The kicker? The suit was filed in Colorado’s Montezuma County Court. You can’t make this stuff up.
July 30, 2008
Class action suits are hot again! (Thanks to the mortgage industry meltdown.)
According to a report by Cornerstone Research and Stanford Law School’s Securities Class Action Clearinghouse (Via ABA Journal), subprime-related litigation is driving up the number of lawsuits seeking and gaining class action status. Of the 110 class action lawsuits filed in the first half of this year, more than half were subprime suits. And there have already been more financial sector class action suits filed this year than in all of 2007. (Image by Sv)
July 8, 2008
Legendary singer Stevie Wonder is very dissapointed in the U.S. Supreme Court.
Recently Wonder preformed in Chicago’s Grant Park as part of the city’s “Taste of Chicago” celebration.
As thousands of Chicagoans and tourists (DC Dicta included) looked on during the warm Saturday afternoon, Wonder took the stage and warmly greeted the audience.
But before singing a single note, Wonder got political, making comments that touched on everything from Sen. Barack Obama’s presidential candidacy (Wonder is pretty psyched about that) to the U.S. Supreme Court.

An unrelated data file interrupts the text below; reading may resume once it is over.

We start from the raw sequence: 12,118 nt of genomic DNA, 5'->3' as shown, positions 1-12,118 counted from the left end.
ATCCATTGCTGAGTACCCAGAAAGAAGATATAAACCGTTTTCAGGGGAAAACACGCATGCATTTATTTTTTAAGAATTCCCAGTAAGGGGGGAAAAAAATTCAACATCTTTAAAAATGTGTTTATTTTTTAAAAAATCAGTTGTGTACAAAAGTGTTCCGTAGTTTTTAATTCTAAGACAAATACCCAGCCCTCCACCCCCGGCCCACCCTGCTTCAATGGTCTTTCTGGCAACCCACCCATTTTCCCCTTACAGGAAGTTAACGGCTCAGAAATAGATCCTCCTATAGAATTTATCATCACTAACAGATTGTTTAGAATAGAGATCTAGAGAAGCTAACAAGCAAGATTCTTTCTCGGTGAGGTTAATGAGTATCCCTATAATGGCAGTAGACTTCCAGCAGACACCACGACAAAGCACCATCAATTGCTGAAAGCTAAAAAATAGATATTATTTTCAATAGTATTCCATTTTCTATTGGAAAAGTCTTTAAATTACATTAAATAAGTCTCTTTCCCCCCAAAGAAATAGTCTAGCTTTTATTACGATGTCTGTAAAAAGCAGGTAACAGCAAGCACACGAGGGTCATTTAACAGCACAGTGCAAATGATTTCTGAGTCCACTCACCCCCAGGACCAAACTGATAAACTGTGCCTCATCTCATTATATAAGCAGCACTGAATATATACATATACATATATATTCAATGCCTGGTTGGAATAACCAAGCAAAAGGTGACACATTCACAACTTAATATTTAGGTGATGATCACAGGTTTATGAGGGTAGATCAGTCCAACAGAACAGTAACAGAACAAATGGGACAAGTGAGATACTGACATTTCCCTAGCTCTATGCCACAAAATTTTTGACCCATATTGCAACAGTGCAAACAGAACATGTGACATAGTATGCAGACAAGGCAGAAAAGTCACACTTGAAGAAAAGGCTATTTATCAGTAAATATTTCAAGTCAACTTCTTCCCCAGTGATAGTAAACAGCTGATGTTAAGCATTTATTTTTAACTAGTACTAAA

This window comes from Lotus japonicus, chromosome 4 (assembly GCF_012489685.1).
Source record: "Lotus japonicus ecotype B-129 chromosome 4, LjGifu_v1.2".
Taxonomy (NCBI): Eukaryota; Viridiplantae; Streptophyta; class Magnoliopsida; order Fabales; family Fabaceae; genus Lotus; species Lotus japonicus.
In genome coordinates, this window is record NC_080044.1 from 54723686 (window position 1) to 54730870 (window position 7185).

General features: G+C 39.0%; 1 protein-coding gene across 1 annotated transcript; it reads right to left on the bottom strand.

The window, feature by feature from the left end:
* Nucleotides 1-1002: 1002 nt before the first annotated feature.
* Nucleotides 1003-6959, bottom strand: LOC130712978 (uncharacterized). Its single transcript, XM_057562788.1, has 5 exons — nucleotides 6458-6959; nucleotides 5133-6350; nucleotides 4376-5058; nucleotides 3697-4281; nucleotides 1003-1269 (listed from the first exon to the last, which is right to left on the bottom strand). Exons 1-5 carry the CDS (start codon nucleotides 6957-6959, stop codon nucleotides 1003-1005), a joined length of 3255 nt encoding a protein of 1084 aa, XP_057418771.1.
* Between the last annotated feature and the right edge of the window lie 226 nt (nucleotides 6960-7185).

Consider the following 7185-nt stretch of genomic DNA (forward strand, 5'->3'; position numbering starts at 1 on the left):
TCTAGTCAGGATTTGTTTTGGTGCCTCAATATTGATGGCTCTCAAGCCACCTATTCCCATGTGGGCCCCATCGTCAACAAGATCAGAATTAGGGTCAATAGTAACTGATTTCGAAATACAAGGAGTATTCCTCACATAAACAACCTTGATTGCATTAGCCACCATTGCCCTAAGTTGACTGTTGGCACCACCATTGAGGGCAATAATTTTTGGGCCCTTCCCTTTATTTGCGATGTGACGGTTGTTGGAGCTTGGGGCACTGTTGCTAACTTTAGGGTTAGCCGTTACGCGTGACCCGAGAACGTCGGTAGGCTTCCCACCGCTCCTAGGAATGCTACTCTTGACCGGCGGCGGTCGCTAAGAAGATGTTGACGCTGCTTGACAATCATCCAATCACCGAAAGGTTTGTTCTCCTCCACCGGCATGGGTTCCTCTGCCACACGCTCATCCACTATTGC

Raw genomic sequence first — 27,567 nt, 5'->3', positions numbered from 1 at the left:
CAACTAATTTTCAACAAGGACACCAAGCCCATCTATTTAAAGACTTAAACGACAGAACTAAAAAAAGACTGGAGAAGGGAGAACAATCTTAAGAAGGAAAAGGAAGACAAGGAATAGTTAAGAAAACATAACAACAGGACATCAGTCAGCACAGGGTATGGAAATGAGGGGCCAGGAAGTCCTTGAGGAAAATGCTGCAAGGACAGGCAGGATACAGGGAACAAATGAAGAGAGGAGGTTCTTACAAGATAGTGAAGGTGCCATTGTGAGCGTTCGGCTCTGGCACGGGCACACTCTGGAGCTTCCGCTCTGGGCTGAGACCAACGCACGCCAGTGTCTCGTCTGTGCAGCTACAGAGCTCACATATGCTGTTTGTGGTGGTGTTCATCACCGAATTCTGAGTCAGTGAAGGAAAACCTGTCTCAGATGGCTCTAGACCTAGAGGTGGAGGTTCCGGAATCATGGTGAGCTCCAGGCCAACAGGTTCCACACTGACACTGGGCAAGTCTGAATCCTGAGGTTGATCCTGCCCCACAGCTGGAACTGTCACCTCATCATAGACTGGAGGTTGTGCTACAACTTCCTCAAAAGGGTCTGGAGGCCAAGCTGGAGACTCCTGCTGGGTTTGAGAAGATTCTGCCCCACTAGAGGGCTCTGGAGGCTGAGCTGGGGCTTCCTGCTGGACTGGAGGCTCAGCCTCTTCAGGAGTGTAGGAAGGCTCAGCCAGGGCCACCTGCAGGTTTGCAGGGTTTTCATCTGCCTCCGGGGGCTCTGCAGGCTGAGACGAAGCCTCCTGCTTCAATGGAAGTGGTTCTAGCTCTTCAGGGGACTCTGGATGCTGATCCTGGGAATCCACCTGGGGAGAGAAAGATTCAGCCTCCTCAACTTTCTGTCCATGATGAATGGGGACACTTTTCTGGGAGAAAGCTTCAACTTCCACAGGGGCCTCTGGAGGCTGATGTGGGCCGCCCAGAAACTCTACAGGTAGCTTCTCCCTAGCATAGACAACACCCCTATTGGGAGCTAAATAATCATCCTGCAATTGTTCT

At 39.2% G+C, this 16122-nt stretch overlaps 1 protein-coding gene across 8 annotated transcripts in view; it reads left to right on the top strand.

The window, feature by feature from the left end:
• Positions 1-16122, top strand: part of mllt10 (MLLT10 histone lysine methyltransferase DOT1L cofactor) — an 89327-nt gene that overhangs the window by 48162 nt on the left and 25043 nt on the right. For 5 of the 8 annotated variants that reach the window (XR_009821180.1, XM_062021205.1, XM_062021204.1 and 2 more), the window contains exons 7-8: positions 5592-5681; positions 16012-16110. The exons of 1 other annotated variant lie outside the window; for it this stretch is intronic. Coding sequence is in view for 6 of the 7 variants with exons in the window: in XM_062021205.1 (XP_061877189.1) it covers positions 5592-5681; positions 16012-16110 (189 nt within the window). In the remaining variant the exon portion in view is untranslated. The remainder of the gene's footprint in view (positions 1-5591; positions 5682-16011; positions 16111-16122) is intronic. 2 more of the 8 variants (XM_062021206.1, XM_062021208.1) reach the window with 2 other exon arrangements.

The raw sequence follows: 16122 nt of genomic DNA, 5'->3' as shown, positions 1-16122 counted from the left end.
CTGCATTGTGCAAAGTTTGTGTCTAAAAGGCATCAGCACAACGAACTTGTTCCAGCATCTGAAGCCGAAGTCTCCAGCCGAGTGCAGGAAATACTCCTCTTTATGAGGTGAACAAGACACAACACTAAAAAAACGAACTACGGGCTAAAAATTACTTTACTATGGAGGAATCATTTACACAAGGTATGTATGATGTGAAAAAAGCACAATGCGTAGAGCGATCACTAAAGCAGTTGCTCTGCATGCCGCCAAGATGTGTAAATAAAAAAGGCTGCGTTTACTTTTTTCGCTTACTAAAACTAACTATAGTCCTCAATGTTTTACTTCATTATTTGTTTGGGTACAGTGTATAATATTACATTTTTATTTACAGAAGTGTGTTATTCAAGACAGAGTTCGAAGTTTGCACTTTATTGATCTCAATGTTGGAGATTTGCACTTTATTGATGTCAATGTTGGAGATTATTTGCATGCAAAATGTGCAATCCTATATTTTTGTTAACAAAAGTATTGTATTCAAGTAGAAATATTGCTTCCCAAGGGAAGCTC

Specifically, he said he isn’t happy with a certain decision penned by Justice Antonin Scalia.
“I have to say I am very, very disappointed with the Supreme Court’s recent ruling on handguns,” Wonder told the audience, referring to the D.C. v. Heller ruling invalidating Washington D.C.’s handgun ban, which was handed down just days before Wonder’s performance.
That wasn’t the only taste of Washington that was included in Wonder’s performance. Special guests Wonder brought up on stage during the two-hour performance included Rev. Jesse Jackson and House Judiciary Committee Chairman Rep. John Conyers, Jr.
(Photo by Agência Brasil)
June 27, 2008
With the Supreme Court’s 2007-08 term in the history books, it’s time for DC Dicta to take a little vacation on a beach far from Washington, DC.